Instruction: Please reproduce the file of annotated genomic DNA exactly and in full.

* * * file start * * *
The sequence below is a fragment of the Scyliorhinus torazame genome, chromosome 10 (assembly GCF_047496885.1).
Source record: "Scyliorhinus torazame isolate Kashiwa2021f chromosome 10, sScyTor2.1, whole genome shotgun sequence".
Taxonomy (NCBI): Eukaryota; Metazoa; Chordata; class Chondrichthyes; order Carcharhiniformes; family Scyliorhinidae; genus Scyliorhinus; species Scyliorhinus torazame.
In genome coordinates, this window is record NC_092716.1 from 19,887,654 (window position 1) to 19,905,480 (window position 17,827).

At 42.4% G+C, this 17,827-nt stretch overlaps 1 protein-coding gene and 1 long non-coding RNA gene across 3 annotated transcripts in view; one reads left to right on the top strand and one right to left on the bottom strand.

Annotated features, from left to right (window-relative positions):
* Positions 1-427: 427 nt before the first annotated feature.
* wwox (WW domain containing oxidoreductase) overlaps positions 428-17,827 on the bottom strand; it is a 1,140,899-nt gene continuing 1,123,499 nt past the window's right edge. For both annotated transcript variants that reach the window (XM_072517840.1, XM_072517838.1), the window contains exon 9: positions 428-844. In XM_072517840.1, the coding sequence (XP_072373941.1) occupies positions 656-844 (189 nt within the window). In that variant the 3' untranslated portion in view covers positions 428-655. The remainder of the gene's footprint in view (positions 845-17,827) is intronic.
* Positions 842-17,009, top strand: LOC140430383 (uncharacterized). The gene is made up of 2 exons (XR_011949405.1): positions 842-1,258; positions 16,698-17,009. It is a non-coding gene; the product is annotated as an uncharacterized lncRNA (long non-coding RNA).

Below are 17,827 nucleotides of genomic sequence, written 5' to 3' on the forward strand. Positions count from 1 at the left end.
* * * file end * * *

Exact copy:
The sequence below is a fragment of the Scyliorhinus torazame genome, chromosome 10 (assembly GCF_047496885.1).
Source record: "Scyliorhinus torazame isolate Kashiwa2021f chromosome 10, sScyTor2.1, whole genome shotgun sequence".
Taxonomy (NCBI): Eukaryota; Metazoa; Chordata; class Chondrichthyes; order Carcharhiniformes; family Scyliorhinidae; genus Scyliorhinus; species Scyliorhinus torazame.
In genome coordinates, this window is record NC_092716.1 from 19,887,654 (window position 1) to 19,905,480 (window position 17,827).

At 42.4% G+C, this 17,827-nt stretch overlaps 1 protein-coding gene and 1 long non-coding RNA gene across 3 annotated transcripts in view; one reads left to right on the top strand and one right to left on the bottom strand.

Annotated features, from left to right (window-relative positions):
* Positions 1-427: 427 nt before the first annotated feature.
* wwox (WW domain containing oxidoreductase) overlaps positions 428-17,827 on the bottom strand; it is a 1,140,899-nt gene continuing 1,123,499 nt past the window's right edge. For both annotated transcript variants that reach the window (XM_072517840.1, XM_072517838.1), the window contains exon 9: positions 428-844. In XM_072517840.1, the coding sequence (XP_072373941.1) occupies positions 656-844 (189 nt within the window). In that variant the 3' untranslated portion in view covers positions 428-655. The remainder of the gene's footprint in view (positions 845-17,827) is intronic.
* Positions 842-17,009, top strand: LOC140430383 (uncharacterized). The gene is made up of 2 exons (XR_011949405.1): positions 842-1,258; positions 16,698-17,009. It is a non-coding gene; the product is annotated as an uncharacterized lncRNA (long non-coding RNA).

Below are 17,827 nucleotides of genomic sequence, written 5' to 3' on the forward strand. Positions count from 1 at the left end.